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Android 4.2 on Samsung Galaxy Nexus Review



Last week, Verizon began rolling out the Samsung Galaxy Nexus Android 4.2 Jelly Bean update to its owners, the last Nexus device in the United States to get the software. The software replaced Android 4.1 Jelly Bean as the device’s operating system and while an incremental update, the software brought a lot of new features to the table. Here, we take a detailed look at the brand new Android 4.2 Jelly Bean update for the Samsung Galaxy Nexus.

In November of last year, Google rolled out its latest Android update, Android 4.2 Jelly Bean, which replaced Android 4.1 Jelly Bean as the company’s most current version of mobile software. Android 4.2, despite being a different version of Android, wasn’t a massive upgrade though, not like Android 4.1 had been from Android 4.0 Ice Cream Sandwich.

Almost immediately, the Samsung Galaxy Nexus GSM and Nexus 7 were updated with the new software, a piece of software that promised several new and intriguing features. However, as expected, owners of Nexus devices on specific carriers, were in for a much longer wait for the new features of Android 4.2 Jelly Bean.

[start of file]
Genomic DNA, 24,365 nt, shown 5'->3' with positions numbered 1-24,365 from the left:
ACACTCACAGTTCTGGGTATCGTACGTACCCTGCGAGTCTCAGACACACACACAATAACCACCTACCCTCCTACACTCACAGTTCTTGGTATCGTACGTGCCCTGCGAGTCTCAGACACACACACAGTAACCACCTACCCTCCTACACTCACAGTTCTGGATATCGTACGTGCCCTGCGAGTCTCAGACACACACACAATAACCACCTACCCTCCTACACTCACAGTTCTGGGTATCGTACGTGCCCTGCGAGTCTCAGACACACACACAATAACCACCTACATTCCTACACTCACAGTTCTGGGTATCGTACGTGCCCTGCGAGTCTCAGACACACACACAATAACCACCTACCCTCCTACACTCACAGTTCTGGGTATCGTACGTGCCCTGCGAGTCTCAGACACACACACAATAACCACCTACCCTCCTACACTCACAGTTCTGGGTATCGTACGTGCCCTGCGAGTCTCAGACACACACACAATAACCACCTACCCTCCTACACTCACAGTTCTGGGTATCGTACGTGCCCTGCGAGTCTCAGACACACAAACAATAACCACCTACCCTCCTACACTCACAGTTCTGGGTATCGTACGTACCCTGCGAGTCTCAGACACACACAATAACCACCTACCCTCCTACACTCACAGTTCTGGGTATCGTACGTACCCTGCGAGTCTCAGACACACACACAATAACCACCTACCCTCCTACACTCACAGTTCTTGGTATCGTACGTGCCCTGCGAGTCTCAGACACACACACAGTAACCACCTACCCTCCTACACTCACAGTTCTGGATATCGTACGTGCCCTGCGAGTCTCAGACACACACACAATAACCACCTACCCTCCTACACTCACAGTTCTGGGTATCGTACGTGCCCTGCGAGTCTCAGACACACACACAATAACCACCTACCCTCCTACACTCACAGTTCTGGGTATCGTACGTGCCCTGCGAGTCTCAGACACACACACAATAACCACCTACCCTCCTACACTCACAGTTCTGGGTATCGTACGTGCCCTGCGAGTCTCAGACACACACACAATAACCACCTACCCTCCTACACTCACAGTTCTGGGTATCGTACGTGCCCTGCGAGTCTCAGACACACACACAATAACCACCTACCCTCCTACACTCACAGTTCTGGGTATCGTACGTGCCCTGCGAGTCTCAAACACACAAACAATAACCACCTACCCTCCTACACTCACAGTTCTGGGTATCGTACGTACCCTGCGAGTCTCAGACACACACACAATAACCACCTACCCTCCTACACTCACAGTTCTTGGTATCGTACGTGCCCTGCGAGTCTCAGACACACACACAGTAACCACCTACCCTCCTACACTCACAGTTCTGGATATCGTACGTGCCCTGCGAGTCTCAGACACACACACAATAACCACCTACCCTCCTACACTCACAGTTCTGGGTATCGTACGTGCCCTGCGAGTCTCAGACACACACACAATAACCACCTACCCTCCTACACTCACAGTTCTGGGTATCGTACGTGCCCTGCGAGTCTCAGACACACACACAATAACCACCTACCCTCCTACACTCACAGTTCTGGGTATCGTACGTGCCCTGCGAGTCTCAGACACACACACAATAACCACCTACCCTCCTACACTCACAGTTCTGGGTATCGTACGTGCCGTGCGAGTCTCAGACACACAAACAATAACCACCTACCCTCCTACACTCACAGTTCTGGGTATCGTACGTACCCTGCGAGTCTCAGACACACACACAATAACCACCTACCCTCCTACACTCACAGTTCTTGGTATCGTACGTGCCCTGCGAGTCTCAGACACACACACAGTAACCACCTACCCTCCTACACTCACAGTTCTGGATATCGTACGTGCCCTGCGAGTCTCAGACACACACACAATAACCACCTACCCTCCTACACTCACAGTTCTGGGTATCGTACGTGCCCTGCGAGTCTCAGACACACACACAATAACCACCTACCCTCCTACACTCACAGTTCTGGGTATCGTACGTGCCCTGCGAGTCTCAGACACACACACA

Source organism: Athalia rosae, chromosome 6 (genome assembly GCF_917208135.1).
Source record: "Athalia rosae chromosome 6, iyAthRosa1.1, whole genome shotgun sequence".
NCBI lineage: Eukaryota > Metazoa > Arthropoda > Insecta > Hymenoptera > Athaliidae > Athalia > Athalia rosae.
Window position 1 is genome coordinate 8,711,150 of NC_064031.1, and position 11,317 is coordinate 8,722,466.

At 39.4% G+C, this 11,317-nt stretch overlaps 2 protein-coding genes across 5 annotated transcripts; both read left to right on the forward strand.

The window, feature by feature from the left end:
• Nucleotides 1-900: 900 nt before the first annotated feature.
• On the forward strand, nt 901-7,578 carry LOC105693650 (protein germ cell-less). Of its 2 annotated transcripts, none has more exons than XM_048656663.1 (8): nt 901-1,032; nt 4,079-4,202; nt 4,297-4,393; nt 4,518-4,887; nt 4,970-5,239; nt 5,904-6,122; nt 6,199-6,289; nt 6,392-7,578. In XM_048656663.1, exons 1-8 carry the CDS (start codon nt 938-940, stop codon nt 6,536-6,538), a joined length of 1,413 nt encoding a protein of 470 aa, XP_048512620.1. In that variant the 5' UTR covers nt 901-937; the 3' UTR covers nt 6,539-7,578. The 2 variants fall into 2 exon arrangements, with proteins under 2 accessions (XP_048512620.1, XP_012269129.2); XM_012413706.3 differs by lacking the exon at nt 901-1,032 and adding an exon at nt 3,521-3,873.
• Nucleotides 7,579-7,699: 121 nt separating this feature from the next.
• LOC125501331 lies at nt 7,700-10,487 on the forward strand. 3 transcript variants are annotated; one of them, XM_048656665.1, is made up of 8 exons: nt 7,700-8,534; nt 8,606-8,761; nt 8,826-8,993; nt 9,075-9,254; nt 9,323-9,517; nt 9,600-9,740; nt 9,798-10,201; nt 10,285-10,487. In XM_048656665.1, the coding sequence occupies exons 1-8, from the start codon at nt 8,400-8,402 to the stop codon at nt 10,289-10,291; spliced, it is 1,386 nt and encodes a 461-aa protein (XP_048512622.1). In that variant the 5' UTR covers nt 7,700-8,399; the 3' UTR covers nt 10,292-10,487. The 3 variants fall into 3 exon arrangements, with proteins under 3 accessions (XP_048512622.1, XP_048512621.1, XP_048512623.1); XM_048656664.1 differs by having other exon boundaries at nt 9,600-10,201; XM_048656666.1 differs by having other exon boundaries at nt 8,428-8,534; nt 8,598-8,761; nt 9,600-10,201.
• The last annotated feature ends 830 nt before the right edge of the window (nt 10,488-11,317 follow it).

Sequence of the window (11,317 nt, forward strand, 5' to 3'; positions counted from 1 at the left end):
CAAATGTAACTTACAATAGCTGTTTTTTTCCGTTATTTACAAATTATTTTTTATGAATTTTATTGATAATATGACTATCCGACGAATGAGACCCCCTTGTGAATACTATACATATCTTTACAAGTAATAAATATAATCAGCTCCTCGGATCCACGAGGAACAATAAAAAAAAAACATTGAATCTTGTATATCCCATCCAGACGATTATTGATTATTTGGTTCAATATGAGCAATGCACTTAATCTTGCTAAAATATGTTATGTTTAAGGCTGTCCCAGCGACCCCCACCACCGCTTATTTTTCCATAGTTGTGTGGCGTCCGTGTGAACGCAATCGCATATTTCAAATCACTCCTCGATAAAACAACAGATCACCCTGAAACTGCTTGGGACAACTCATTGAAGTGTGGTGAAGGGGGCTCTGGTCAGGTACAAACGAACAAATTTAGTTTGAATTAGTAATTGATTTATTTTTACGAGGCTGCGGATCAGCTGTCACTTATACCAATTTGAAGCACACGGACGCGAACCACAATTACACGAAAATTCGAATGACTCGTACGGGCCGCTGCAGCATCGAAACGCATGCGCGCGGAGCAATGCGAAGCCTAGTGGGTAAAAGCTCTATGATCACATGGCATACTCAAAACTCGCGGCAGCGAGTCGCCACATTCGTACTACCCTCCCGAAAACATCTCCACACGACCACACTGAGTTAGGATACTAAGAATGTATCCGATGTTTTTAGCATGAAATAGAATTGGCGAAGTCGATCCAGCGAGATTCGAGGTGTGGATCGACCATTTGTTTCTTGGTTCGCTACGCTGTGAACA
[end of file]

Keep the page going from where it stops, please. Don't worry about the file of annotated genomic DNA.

As Nexus 7 and GSM Galaxy Nexus owners enjoyed their update to Android 4.2 Jelly Bean, Sprint and Verizon Galaxy Nexus owners could only watch and wait for the update. Earlier this year, Sprint owners were treated to the software upgrade through both a manual installation method and through an OTA update. That left Verizon Galaxy Nexus owners, like myself, as the last Nexus owners in the U.S. without Android 4.2.

Finally last week, several weeks after Sprint owners got their upgrade, Verizon approved Android 4.2 Jelly Bean for the Samsung Galaxy Nexus and started rolling the update out to owners in phases.

After several days of waiting, I finally got the upgrade on my Verizon Galaxy Nexus. And after spending a few days using the software, it’s time to take a close look at how Android 4.2 Jelly Bean is performing on my Samsung Galaxy Nexus.

Updating Android 4.2 Was Quick and Painless

While the wait for the Android 4.2 Jelly Bean update for the Verizon Galaxy Nexus spanned the course of many months, and included a multi-day wait from announcement to roll out, the actual process of updating to the new software was quick and painless.

The Verizon Galaxy Nexus Android 4.2 update finally rolled out.

The Verizon Galaxy Nexus Android 4.2 update finally rolled out.

As I typically do, I waited for Verizon’s OTA to roll out instead of updating to the software manually, and because of that, I didn’t even notice that the update had downloaded in the background until a few hours it had done so. The update prompted me to install the software, a process that it said would take around five to seven minutes.